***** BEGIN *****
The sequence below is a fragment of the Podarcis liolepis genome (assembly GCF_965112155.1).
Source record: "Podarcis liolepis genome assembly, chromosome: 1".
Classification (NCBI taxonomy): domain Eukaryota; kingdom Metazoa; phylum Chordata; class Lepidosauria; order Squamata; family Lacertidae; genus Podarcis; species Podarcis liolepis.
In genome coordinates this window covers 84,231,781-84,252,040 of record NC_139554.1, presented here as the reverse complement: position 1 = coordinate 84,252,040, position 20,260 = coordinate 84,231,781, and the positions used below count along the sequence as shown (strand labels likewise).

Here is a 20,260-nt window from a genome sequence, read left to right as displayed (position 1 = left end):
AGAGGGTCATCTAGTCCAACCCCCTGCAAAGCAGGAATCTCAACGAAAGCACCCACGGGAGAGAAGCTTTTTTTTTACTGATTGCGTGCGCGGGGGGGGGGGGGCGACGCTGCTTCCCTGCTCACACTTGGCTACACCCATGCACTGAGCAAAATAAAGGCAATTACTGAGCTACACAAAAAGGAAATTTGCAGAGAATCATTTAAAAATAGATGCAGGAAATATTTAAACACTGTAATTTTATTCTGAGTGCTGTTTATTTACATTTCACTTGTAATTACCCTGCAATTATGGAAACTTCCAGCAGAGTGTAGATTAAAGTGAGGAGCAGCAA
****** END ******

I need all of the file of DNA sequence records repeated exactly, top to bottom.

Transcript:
The sequence below is a fragment of the Podarcis liolepis genome (assembly GCF_965112155.1).
Source record: "Podarcis liolepis genome assembly, chromosome: 1".
Classification (NCBI taxonomy): domain Eukaryota; kingdom Metazoa; phylum Chordata; class Lepidosauria; order Squamata; family Lacertidae; genus Podarcis; species Podarcis liolepis.
In genome coordinates this window covers 84,231,781-84,252,040 of record NC_139554.1, presented here as the reverse complement: position 1 = coordinate 84,252,040, position 20,260 = coordinate 84,231,781, and the positions used below count along the sequence as shown (strand labels likewise).

Here is a 20,260-nt window from a genome sequence, read left to right as displayed (position 1 = left end):
AGAGGGTCATCTAGTCCAACCCCCTGCAAAGCAGGAATCTCAACGAAAGCACCCACGGGAGAGAAGCTTTTTTTTTACTGATTGCGTGCGCGGGGGGGGGGGGGCGACGCTGCTTCCCTGCTCACACTTGGCTACACCCATGCACTGAGCAAAATAAAGGCAATTACTGAGCTACACAAAAAGGAAATTTGCAGAGAATCATTTAAAAATAGATGCAGGAAATATTTAAACACTGTAATTTTATTCTGAGTGCTGTTTATTTACATTTCACTTGTAATTACCCTGCAATTATGGAAACTTCCAGCAGAGTGTAGATTAAAGTGAGGAGCAGCAA